For example, in some embodiments, the thermal strain of the probe substrates 410, on one hand, and the thermal strain of the frame 408, on the other hand, can be selected to be approximately equal, which will eliminate or reduce to a negligible level the type of warping or bowing effect illustrated in FIG. 3. In such a case, the non-adjustably fixed coupling mechanisms 506 need not be flexible in the x,y plane. The thermal strain of a probe substrate 410 is as follows: CTEsubstrate*ΔTprobe substrate, where CTE probe probe substrate is the coefficient of thermal expansion of a probe substrate 410, * means multiplication, and ΔTprobe substrate is the difference between the actual temperature of the probe substrate 410 at any given time during use of the probe card assembly 400 and a reference temperature. The thermal strain of the frame 408 as follows: CTEframe*ΔTframe, where CTEframe is the coefficient of thermal expansion of the frame 408, * means multiplication, and ΔTframe is the difference between the actual temperature of the frame 408 at any given time during use of the probe card assembly 400 and a reference temperature. The thermal strain of the probe substrates 410, on one hand, and the thermal strain of the frame 408 can be made equal or approximately equal by selecting the material of the probe substrates 410 and the material of the frame 408, and/or alternatively or in addition, controlling the temperature of the probe substrates 410 and/or the frame 408 during operation of the probe card assembly 400 so that the thermal strain of the probe substrates 410 equals or approximately equals the thermal strain of the frame 408. In some embodiments, the temperature of the frame 408 can be controlled by including one or more temperature control devices in the probe card assembly 400. For example, a band heater 416, as shown in FIGS. 4 and 5 can be disposed around the frame 408 and controlled during use of the probe card assembly 400 to control the temperature of the frame 408 to keep the thermal strain of the frame 408 to a desired thermal strain or equal or approximately equal to the thermal strain of the probe substrates 410. A similar temperature control device or devices (not shown) can be included in the probe card assembly 400 to control the temperature of the stiffener 402 during use of the probe card assembly 400.

Although any of the first adjustable coupling mechanisms 502, non-adjustably fixed coupling mechanisms 506, coupling mechanisms 504, and second adjustable coupling mechanisms 508 in FIG. 6 can be replaced with coupling mechanisms that are not flexible in the x,y plane, non-limiting examples of each of the coupling mechanisms 502, 504, 506, 508, and 550 that are flexible in the x,y plane are nevertheless shown in the figures and discussed below.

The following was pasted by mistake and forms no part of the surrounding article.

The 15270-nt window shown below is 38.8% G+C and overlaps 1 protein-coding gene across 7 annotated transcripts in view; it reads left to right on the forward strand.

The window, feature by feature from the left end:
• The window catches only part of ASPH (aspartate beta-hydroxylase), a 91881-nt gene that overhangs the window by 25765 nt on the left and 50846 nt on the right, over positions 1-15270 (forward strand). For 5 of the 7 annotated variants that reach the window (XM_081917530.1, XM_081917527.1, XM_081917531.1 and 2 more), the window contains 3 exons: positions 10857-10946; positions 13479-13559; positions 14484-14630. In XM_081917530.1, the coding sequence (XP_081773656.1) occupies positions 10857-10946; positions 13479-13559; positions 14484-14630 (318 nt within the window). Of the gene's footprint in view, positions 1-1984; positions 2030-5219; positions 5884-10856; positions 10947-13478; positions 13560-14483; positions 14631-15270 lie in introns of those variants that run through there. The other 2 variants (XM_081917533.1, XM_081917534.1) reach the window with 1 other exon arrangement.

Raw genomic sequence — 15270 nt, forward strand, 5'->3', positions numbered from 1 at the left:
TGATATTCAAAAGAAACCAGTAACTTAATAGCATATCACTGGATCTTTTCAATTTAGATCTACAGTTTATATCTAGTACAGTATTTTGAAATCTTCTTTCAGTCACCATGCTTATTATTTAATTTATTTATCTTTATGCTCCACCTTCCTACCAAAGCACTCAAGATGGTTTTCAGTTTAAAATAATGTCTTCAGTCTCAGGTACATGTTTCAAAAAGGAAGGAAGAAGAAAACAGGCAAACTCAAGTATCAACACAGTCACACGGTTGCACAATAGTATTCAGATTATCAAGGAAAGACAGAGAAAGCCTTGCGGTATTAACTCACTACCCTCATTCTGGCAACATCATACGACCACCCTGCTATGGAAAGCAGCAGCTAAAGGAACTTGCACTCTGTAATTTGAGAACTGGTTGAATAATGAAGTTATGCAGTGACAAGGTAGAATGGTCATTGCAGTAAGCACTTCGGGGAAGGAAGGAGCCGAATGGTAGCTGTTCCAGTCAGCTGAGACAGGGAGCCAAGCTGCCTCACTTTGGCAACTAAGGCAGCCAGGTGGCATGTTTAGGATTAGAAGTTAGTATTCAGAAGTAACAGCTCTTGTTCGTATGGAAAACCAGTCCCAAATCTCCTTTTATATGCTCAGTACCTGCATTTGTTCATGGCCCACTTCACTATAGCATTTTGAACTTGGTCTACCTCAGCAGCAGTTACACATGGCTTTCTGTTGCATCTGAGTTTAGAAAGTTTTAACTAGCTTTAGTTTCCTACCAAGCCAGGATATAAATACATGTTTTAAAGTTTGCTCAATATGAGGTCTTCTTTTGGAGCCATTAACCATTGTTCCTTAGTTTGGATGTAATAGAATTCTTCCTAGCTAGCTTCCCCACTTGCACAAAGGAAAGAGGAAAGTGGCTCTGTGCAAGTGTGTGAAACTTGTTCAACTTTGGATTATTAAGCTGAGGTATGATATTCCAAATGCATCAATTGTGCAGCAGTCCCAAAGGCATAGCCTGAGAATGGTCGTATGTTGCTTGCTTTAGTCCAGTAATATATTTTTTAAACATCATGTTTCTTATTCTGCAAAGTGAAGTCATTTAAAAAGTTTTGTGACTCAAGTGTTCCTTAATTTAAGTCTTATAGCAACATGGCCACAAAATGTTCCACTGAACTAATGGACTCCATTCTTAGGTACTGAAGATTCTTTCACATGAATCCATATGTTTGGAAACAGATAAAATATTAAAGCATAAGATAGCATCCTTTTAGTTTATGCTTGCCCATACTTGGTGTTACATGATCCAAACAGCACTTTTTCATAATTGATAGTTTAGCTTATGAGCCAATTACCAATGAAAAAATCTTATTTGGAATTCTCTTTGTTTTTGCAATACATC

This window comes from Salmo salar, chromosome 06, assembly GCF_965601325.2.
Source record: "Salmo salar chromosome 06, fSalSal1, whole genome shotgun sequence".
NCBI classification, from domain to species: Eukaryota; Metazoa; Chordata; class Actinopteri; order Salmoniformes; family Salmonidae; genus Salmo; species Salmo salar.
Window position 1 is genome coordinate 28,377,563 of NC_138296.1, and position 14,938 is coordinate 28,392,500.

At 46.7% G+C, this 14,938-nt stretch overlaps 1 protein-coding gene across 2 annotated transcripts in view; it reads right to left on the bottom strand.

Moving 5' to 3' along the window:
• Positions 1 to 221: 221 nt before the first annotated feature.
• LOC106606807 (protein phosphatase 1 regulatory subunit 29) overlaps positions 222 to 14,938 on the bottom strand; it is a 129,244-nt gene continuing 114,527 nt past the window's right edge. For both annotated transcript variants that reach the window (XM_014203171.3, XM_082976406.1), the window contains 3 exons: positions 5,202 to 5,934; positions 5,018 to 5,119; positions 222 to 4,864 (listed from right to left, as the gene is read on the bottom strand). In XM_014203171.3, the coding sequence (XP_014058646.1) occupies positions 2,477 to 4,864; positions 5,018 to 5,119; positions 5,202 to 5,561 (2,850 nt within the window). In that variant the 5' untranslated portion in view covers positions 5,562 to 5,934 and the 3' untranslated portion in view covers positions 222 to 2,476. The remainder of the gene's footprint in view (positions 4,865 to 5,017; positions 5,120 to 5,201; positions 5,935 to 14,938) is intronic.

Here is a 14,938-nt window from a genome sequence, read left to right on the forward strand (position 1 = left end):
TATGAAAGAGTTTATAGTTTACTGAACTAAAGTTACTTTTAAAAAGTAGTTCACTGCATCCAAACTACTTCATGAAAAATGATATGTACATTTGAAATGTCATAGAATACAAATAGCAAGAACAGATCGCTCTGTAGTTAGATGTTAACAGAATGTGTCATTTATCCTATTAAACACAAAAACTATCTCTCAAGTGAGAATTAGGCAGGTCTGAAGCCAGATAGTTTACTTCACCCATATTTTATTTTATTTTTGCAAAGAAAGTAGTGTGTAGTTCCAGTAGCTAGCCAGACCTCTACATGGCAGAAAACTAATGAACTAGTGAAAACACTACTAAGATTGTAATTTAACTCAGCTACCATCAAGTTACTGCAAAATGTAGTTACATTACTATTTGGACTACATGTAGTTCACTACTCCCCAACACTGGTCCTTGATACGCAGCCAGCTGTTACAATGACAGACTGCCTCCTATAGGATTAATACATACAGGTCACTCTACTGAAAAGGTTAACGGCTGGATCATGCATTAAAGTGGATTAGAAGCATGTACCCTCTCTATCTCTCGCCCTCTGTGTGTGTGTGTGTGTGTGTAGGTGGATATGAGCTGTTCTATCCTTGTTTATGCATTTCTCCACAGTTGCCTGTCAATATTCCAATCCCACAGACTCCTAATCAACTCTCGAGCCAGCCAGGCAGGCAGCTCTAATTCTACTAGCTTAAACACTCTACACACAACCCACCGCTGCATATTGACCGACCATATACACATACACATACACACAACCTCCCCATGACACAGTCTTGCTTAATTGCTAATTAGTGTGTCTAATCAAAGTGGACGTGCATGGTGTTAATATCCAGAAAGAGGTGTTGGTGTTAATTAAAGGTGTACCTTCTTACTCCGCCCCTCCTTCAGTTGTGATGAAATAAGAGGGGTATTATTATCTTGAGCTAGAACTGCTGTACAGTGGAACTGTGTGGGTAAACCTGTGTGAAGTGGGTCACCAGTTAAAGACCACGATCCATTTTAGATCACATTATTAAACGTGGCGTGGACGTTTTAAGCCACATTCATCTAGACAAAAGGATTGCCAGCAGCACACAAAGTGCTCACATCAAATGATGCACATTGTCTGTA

FIG. 13 illustrates a non-limiting example of the first adjustable coupling mechanism 502 in the form of a bolt assembly 1300. (FIG. 13 shows a simplified, partial view of the stiffener 402, the wiring substrate 406, and the frame 408.) As shown, the bolt assembly 1300 can include a shaft 1302, an adjustment nut 1314, a locking nut 1316, and a tightening nut 1312. Moreover, the shaft 1302 can include a threaded upper shaft 1304, a flexible middle portion 1306, and a threaded end portion 1308. The upper shaft 1304 can be threaded along all or at least a portion of the shaft so that the tightening nut 1312 can be threaded onto the shaft 1304. The middle portion 1306 can be patterned to increase the flexibility of the middle portion 1306. For example, the middle portion 1306 can include one or more narrowed sections (not shown). Indeed, there are many ways to increase the flexibility of the middle portion 1306, any of which can be used.

As also shown, the stiffener 402 can have a threaded upper hole 1320 and a lower oversized hole 1324 that align generally with an oversized hole 1326 in the wiring substrate 406 and a threaded hole 1322 in the frame 408. The adjustment nut 1314 can be threaded and can thread into the threaded upper hole 1320 in the stiffener 402. Turning the adjustment nut 1314 one direction can move the adjustment nut 1314 toward the frame 408, and turning the adjustment nut 1314 the opposite direction can move the adjustment nut 1314 away from the frame 408. Thus, the position of a lower end 1332 of the adjustment nut 1314 can be positioned by turning the adjustment nut 1314. The locking nut 1316 can lock the adjustment nut 1314 in place. Thus, the adjustment nut 1314 can be turned only while the locking nut 1316 is unlocked but cannot be turned (with reasonable or typical force) in either direction while the locking nut 1316 is locked. The lower end 1332 can thus be positioned to and locked in a desired location.